> Are you denying that Bush is claiming this a war against terror and
> that he is looking to eradicate it?

yeah, and every superbowl i hear someone claim that the game is going to be
"war", and there's a war against HIV.  while the war on terror is a bit more
literal, it's not 100% literal.

> And if he is working to stop the
> organized groups, then why not go after the Saudis - who had much
> stronger ties to 9-11 than Iraq.

"the Saudis" are not an organized group that has a history of supporting
terror; there *ARE* a lot of saudis w/ a history of supporting terror.  see
the difference?  and you realize you're speaking as if your omniscient,
right?

> If we are going after the organized
> groups that attacked America, why did we not accept Afghanistan's
> offer to turn Osama bin Laden over to authorities.

uh huh.  and iraq really, really wanted to hold democratic elections.

>Bush's lies are
> obvious.  Are presidential lies OK as long as they are not related to
> an affair?

how do you think clinton is even vaguely relevant to this conversation?

>>> Again, I do not support terrorism, just see through the Bush
>>> administrations (and the medias) use of the phrase "war" against
>>> "terror" or "terrorism" makes no sense.
>>
>> it's a convenient catchphrase that you're reading too much into; as
>> per your usual way of arguing, you've read too much into something
>> that's largely irrelevant, while missing entirely overlooking the
>> big picture.
>
> Do you blindly accept all President's claims, or just Bush's?

no, i just have common sense; i don't take the bush administrations claims
literally, as i didn't take the clinton administaration literally when they
talked about the "war on hate".


0
news121 (2473)
12/1/2003 4:49:37 AM
In article <BBEFE9BC.33049%snit-nospam@cableone.net>,
 Snit <snit-nospam@cableone.net> wrote:

> "ed" <news@no-atwistedweb-spam.com> wrote on 11/30/03 5:29 PM:
> 
> > In news:clund-34ED98.17080930112003@amstwist00.chello.com,
> > C Lund <clund@NOSPAMnotam02.no> typed:
> >> In article <gmgravesnos-4FC0B3.15145229112003@news.sf.sbcglobal.net>,
> >>  George Graves <gmgravesnos@pacbell.net> wrote:
> >> 
> >>> What makes you think that open-minded = liberal? Liberals are
> >>> motivated mostly by two things: fear and guilt. I don't see anything
> >>> engendered in those two emotions that tie them to being open minded.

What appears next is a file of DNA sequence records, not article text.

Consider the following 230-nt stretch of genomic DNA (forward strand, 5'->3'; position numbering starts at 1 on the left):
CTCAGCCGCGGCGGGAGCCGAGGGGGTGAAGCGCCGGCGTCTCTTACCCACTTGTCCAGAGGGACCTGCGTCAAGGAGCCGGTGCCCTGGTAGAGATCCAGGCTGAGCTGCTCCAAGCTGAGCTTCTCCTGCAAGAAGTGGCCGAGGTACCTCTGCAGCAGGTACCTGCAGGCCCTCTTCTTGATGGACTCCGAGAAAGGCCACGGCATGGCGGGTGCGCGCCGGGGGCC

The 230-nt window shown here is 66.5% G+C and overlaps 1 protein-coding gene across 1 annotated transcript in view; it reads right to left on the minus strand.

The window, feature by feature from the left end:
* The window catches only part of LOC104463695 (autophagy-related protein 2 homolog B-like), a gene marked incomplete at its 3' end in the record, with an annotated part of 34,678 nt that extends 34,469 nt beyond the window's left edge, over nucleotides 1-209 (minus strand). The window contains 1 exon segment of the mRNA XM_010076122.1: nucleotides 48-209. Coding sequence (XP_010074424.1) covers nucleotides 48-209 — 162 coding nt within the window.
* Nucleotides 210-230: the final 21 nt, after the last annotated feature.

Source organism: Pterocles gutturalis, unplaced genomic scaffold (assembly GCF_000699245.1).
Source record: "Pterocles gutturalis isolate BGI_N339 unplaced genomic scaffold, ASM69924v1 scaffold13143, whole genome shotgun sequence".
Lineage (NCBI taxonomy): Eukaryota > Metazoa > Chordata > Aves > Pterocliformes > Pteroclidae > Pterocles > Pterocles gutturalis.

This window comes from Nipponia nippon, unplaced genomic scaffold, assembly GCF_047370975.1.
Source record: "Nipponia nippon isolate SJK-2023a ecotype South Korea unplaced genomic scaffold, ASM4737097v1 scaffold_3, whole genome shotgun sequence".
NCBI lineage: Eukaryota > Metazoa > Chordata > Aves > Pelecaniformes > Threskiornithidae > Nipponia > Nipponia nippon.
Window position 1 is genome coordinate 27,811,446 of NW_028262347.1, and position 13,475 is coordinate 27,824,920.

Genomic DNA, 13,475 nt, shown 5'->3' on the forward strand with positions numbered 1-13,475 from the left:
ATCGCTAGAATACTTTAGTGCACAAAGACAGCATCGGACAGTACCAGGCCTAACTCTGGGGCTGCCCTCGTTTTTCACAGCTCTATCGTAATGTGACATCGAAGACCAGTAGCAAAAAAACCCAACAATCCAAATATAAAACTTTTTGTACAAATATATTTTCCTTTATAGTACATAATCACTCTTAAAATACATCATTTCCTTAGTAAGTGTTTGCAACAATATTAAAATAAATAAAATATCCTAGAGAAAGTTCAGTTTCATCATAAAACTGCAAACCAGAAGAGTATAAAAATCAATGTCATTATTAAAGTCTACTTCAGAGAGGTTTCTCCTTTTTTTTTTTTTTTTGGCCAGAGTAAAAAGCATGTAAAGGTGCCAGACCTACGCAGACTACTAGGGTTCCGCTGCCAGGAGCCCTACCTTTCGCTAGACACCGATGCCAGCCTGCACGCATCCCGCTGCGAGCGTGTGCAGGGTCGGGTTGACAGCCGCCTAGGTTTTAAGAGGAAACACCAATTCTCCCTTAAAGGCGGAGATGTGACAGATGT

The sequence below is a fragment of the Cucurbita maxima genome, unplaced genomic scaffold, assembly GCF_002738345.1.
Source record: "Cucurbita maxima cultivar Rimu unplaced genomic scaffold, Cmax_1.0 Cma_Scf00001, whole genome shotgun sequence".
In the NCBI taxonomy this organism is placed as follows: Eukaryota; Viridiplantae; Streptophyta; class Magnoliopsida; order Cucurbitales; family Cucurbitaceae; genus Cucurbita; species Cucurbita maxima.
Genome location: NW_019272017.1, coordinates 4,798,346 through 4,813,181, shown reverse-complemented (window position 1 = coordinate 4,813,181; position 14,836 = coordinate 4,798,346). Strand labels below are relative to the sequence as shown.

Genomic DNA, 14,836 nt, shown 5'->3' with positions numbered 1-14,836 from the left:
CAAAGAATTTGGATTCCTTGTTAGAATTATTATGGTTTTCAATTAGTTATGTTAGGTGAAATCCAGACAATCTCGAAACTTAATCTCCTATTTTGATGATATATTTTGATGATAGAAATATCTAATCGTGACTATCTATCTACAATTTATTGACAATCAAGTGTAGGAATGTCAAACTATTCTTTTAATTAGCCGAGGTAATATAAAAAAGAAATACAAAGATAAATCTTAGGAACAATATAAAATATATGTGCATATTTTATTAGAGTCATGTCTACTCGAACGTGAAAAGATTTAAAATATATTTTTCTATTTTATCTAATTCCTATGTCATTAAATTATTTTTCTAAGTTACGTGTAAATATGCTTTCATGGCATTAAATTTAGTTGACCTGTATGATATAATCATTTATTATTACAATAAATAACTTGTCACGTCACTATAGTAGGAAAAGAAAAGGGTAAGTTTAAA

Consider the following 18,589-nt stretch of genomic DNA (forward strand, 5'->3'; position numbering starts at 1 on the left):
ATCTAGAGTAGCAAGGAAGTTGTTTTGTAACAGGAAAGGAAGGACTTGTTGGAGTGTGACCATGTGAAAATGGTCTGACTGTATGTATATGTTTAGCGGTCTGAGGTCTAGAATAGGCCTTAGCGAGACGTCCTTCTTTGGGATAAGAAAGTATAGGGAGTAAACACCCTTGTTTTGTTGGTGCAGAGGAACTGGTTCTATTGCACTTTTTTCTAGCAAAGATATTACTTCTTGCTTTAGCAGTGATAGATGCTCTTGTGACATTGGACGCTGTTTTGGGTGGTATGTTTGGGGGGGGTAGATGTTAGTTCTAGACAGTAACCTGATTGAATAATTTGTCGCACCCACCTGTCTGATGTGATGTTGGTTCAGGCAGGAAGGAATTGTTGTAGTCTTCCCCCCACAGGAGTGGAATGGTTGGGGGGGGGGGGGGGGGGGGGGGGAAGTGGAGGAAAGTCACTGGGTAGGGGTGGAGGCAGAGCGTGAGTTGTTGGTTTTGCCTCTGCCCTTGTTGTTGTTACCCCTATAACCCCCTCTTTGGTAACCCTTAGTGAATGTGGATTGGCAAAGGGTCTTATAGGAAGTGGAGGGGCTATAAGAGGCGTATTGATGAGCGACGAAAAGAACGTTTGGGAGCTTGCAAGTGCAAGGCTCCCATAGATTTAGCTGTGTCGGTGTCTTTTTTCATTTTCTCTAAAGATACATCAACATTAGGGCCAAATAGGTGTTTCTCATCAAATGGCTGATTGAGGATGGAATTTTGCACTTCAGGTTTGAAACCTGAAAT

> >> 
> >> Speaking for myself only, I concider myself to be liberal and I am
> >> motivated neither by fear nor guilt. My liberal attitudes come from a
> >> "live and let live" philosophy (iow there's nothing wrong with
> >> something that harms nobody - such as homosexuality).
> > 
> > except that's not how most liberals feel- they have the "live and let live",
> > and "you need to help me pay for it" philosophy.  =)
> 
> Liberals tend to believe that homosexuals and other groups bigots would
> attack should have equal rights.  You can say that they have other faults
> (and they do), but at least on equality, they tend to be more sensible than
> Conservatives.  I think where non-bigoted Conservatives disagree with that
> Liberal view is where they see the Liberals as going to far - like the issue
> of gun control.  Liberals believe you have a right to live with less fear of
> some whacko shooting you (and believe that gun control can get you at least
> partially to the goal - which is debatable).  Conservatives see it as a
> freedom of choice issue - citing the second amendment (usually incorrectly).

It's difficult to cite the second amendment incorrectly. "A well 
regulated Militia, being necessary to the security of a free state, the 
RIGHT of THE PEOPLE to keep and bear Arms, shall not be infringed."

Even that left-wing Commie from the Harvard Law School (who's name I 
forget) who is considered the foremost authority on the Constitution 
says that as much as he regrets it, there is no other way to interpret 
the Second Amendment other than as a right of the individual to own guns.

-- 
George Graves
------------------
"Knowledge is Good"
Emile Faber -Founder, Faber College
0
gmgravesnos (8642)
12/1/2003 4:49:59 AM
In article <8lzyb.28417$KM7.20626@newssvr29.news.prodigy.com>,
 "ed" <news@no-atwistedweb-spam.com> wrote:

> In news:BBEFE9BC.33049%snit-nospam@cableone.net,
> Snit <snit-nospam@cableone.net> typed:
> > "ed" <news@no-atwistedweb-spam.com> wrote on 11/30/03 5:29 PM:
> >
> >> In news:clund-34ED98.17080930112003@amstwist00.chello.com,
> >> C Lund <clund@NOSPAMnotam02.no> typed:
> >>> In article
> >>>  <gmgravesnos-4FC0B3.15145229112003@news.sf.sbcglobal.net>, George
> >>> Graves <gmgravesnos@pacbell.net> wrote:
> >>>
> >>>> What makes you think that open-minded = liberal? Liberals are
> >>>> motivated mostly by two things: fear and guilt. I don't see
> >>>> anything engendered in those two emotions that tie them to being
> >>>> open minded.
> >>>
> >>> Speaking for myself only, I concider myself to be liberal and I am
> >>> motivated neither by fear nor guilt. My liberal attitudes come from
> >>> a "live and let live" philosophy (iow there's nothing wrong with
> >>> something that harms nobody - such as homosexuality).
> >>
> >> except that's not how most liberals feel- they have the "live and
> >> let live", and "you need to help me pay for it" philosophy.  =)
> >
> > Liberals tend to believe that homosexuals and other groups bigots
> > would attack should have equal rights.  You can say that they have
> > other faults (and they do), but at least on equality, they tend to be
> > more sensible than Conservatives.
> 
> you're wrongly equating conservatives w/ the religious right and other ultra
> right wing "conservatives", whose viewpoints are often whacky, and rarely
> widely held.  whereas most main string liberals have no problem w/ making
> everyone pay for things that many believe the gov't has no business paying